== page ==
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Travels in Canada, and the United States, in 1816 and 1817 (Classic Reprint)
Ingen forhåndsvisning - 2017
afford American appearance Arkport bank become believe betwixt branch building built called cause character church civil common consider considerable constitution continued Creek crosses direction effect England English equal established evidence evil fact falls feeling feet follows force frequently give hands height houses human Indian individual inhabitants interest kind labour Lake land less light living looking manner means ment miles mind moral mountain natural negro never object observed offices opposite party passed perhaps persons political portion present principles probably produce Quebec reason receive religion Representative require ridge rise river road rock round says scarcely seems shore side slave society soil spirit stands stream supposed tavern tion town traveller true turn United village whole woods York
Side 308 - The whole commerce between master and slave is a perpetual exercise of the most boisterous passions, the most unremitting despotism on the one part, and degrading submissions on the other.
Side 308 - The parent storms, the child looks on, catches the lineaments of wrath, puts on the same airs in the circle of smaller slaves, gives a loose to the worst of passions, and thus nursed, educated, and daily exercised in tyranny, cannot but be stamped by it with odious peculiarities.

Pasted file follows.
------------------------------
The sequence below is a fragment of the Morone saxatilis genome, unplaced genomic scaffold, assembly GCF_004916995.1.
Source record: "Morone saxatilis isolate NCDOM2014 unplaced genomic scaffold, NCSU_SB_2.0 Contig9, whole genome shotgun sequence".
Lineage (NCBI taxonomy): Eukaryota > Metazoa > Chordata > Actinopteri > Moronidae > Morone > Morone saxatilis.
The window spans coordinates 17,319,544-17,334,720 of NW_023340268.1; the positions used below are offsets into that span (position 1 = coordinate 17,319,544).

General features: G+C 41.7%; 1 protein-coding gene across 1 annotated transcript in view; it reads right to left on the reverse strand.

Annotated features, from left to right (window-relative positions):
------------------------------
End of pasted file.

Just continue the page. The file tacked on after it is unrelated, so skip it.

Side 253 - If the view from the top be painful and intolerable, that from below is delightful in an equal extreme. It is impossible for the emotions arising from the sublime to be felt beyond what they are here; so beautiful an arch, so elevated, so light, and springing as it were up to heaven! the rapture of the spectator is really indescribable!
Side 243 - But the distant finishing which Nature has given to the picture is of a very different character. It is a true contrast to the foreground. It is as placid and delightful as that is wild and tremendous. ' For, the mountain being cloven asunder, she presents to your eye, through the cleft, a small catch of smooth blue horizon...
Side 249 - I took the boat this morning, and crossed the ferry over to Portsmouth, the small town which I told you is opposite to this place. It was court day, and a large crowd of people was gathered about the door of the court-house. I had hardly got upon the steps to look in, when my ears were assailed by the voice of singing ; and turning round to discover from what quarter it came, I saw a group of about thirty negroes, of different sizes and ages, following a rough-looking white man, who sat carelessly...
Side 253 - Though the sides of this bridge are provided in some parts with a parapet of fixed rocks, yet few men have resolution to walk to them, and look over into the abyss. You involuntarily fall on your hands and feet, creep to the parapet, and peep over it.
Side 242 - ... THE passage of the Potomac through the Blue Ridge, is perhaps one of the most stupendous scenes in nature. You stand on a very high point of land. On your right comes up the Shenandoah, having ranged along the foot of the mountain a hundred miles to seek a vent.
Side 253 - Blue Ridge on the other, at the distance each of them of about five miles. This bridge is in the county of Rockbridge, to which it has given name, and affords a public and commodious passage over a valley which cannot be crossed elsewhere for a considerable distance. The stream passing under it is called Cedar creek. It is a water of James...
Side 254 - ... manner. I walked with him round his grounds, to visit his pet trees, and improvements of various kinds; during the walk, he pointed out to my observation a conical mountain, rising singly at the edge of the southern horizon of the landscape: its distance, he said, was forty miles, and its dimensions those of the greater Egyptian pyramid; so that it accurately represents the appearance of the pyramid at the same distance...